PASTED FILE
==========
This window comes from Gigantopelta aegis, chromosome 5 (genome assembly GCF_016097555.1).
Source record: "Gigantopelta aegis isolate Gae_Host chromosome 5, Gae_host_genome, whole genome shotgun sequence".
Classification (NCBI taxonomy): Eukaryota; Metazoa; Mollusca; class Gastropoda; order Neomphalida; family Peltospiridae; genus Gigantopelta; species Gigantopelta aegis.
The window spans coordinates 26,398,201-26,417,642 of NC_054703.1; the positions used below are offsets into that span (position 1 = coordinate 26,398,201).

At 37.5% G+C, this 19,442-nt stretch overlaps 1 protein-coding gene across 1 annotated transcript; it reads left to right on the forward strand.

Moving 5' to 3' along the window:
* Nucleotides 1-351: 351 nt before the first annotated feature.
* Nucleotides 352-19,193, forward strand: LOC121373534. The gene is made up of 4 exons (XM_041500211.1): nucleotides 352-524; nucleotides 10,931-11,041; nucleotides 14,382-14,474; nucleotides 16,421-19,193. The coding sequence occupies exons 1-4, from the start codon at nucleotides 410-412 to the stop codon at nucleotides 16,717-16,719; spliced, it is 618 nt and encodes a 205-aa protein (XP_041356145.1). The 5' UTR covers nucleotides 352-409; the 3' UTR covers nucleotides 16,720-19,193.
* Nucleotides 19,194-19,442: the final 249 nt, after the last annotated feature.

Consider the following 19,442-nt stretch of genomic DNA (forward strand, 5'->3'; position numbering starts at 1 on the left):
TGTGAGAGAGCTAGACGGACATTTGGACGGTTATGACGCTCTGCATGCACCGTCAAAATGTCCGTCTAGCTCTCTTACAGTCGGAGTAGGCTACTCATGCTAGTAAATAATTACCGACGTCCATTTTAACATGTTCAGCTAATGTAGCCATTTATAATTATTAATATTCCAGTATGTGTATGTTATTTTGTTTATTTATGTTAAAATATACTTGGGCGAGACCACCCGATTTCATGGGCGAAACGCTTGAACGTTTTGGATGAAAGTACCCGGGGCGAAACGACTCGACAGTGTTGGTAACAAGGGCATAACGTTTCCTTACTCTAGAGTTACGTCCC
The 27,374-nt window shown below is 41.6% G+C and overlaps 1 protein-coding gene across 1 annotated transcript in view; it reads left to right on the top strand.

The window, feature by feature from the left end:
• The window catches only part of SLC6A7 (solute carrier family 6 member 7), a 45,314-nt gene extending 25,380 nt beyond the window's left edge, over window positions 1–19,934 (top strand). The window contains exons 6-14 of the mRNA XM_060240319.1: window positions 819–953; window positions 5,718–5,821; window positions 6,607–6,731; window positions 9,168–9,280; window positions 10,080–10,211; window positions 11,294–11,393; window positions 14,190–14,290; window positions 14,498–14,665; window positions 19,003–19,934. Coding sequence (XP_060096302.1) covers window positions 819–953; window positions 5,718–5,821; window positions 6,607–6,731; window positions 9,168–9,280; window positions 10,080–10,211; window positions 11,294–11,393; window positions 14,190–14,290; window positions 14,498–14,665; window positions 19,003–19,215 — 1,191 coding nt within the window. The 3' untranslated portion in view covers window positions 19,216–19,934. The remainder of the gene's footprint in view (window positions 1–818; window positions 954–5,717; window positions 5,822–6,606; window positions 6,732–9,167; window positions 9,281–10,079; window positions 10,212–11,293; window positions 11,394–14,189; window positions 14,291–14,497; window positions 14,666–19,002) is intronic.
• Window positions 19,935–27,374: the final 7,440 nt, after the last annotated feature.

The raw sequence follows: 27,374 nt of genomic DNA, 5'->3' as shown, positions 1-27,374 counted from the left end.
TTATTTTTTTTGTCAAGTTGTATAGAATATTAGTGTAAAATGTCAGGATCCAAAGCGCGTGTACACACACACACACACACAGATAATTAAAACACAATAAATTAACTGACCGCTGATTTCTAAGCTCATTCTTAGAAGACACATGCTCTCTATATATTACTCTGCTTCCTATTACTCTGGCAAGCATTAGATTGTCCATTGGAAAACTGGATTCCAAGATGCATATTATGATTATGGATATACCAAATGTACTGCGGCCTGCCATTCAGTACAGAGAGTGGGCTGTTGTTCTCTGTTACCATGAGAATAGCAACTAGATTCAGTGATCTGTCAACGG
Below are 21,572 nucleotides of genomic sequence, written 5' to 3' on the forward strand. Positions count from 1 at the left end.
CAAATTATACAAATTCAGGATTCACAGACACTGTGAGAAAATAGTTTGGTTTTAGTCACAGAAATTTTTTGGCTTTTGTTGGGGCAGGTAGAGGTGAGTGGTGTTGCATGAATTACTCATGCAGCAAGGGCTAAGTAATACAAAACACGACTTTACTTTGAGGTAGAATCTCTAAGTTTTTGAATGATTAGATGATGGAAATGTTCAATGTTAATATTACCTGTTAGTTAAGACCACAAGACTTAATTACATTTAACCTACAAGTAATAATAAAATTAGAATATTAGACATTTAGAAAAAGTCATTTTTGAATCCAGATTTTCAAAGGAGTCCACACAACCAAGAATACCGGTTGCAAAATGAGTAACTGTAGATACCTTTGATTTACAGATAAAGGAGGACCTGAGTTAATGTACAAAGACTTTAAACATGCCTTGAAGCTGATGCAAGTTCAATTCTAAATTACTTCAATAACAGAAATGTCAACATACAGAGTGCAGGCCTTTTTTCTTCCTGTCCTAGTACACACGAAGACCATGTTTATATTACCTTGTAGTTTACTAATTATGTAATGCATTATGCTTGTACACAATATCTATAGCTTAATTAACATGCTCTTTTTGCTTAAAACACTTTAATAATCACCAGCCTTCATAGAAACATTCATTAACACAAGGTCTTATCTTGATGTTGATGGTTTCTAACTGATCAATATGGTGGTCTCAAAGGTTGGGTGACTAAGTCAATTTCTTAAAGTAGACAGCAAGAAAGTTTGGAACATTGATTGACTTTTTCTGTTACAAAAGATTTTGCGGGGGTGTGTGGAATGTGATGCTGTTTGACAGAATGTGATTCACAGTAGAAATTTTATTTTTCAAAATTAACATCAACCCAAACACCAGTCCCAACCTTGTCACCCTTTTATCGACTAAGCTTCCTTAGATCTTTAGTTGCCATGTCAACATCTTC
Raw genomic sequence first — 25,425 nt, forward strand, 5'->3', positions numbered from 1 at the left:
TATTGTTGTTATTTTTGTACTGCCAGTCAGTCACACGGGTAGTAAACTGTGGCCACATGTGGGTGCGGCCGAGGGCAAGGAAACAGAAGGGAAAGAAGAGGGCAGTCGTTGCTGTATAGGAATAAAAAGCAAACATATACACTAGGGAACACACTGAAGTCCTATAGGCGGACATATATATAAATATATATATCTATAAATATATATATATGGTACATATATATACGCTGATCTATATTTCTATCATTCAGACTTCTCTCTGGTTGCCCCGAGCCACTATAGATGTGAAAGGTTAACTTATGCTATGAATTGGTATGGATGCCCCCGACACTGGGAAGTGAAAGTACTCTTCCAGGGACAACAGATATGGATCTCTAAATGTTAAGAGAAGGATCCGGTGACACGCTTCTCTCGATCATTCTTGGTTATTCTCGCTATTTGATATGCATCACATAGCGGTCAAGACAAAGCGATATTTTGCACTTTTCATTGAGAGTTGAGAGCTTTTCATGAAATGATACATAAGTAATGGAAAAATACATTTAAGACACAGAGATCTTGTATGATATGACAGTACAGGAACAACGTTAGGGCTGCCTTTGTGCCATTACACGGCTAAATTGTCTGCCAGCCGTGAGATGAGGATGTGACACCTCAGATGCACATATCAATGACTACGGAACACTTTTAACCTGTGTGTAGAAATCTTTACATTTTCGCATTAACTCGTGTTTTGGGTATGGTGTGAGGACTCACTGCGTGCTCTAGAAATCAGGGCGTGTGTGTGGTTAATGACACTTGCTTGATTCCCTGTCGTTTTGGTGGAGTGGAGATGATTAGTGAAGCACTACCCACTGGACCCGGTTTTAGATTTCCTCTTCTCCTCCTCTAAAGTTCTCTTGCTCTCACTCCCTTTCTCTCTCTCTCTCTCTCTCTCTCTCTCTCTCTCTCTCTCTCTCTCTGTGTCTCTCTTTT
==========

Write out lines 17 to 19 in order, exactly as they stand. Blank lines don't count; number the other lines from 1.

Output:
TTATTTTTTTTGTCAAGTTGTATAGAATATTAGTGTAAAATGTCAGGATCCAAAGCGCGTGTACACACACACACACACACAGATAATTAAAACACAATAAATTAACTGACCGCTGATTTCTAAGCTCATTCTTAGAAGACACATGCTCTCTATATATTACTCTGCTTCCTATTACTCTGGCAAGCATTAGATTGTCCATTGGAAAACTGGATTCCAAGATGCATATTATGATTATGGATATACCAAATGTACTGCGGCCTGCCATTCAGTACAGAGAGTGGGCTGTTGTTCTCTGTTACCATGAGAATAGCAACTAGATTCAGTGATCTGTCAACGG
Below are 21,572 nucleotides of genomic sequence, written 5' to 3' on the forward strand. Positions count from 1 at the left end.
CAAATTATACAAATTCAGGATTCACAGACACTGTGAGAAAATAGTTTGGTTTTAGTCACAGAAATTTTTTGGCTTTTGTTGGGGCAGGTAGAGGTGAGTGGTGTTGCATGAATTACTCATGCAGCAAGGGCTAAGTAATACAAAACACGACTTTACTTTGAGGTAGAATCTCTAAGTTTTTGAATGATTAGATGATGGAAATGTTCAATGTTAATATTACCTGTTAGTTAAGACCACAAGACTTAATTACATTTAACCTACAAGTAATAATAAAATTAGAATATTAGACATTTAGAAAAAGTCATTTTTGAATCCAGATTTTCAAAGGAGTCCACACAACCAAGAATACCGGTTGCAAAATGAGTAACTGTAGATACCTTTGATTTACAGATAAAGGAGGACCTGAGTTAATGTACAAAGACTTTAAACATGCCTTGAAGCTGATGCAAGTTCAATTCTAAATTACTTCAATAACAGAAATGTCAACATACAGAGTGCAGGCCTTTTTTCTTCCTGTCCTAGTACACACGAAGACCATGTTTATATTACCTTGTAGTTTACTAATTATGTAATGCATTATGCTTGTACACAATATCTATAGCTTAATTAACATGCTCTTTTTGCTTAAAACACTTTAATAATCACCAGCCTTCATAGAAACATTCATTAACACAAGGTCTTATCTTGATGTTGATGGTTTCTAACTGATCAATATGGTGGTCTCAAAGGTTGGGTGACTAAGTCAATTTCTTAAAGTAGACAGCAAGAAAGTTTGGAACATTGATTGACTTTTTCTGTTACAAAAGATTTTGCGGGGGTGTGTGGAATGTGATGCTGTTTGACAGAATGTGATTCACAGTAGAAATTTTATTTTTCAAAATTAACATCAACCCAAACACCAGTCCCAACCTTGTCACCCTTTTATCGACTAAGCTTCCTTAGATCTTTAGTTGCCATGTCAACATCTTC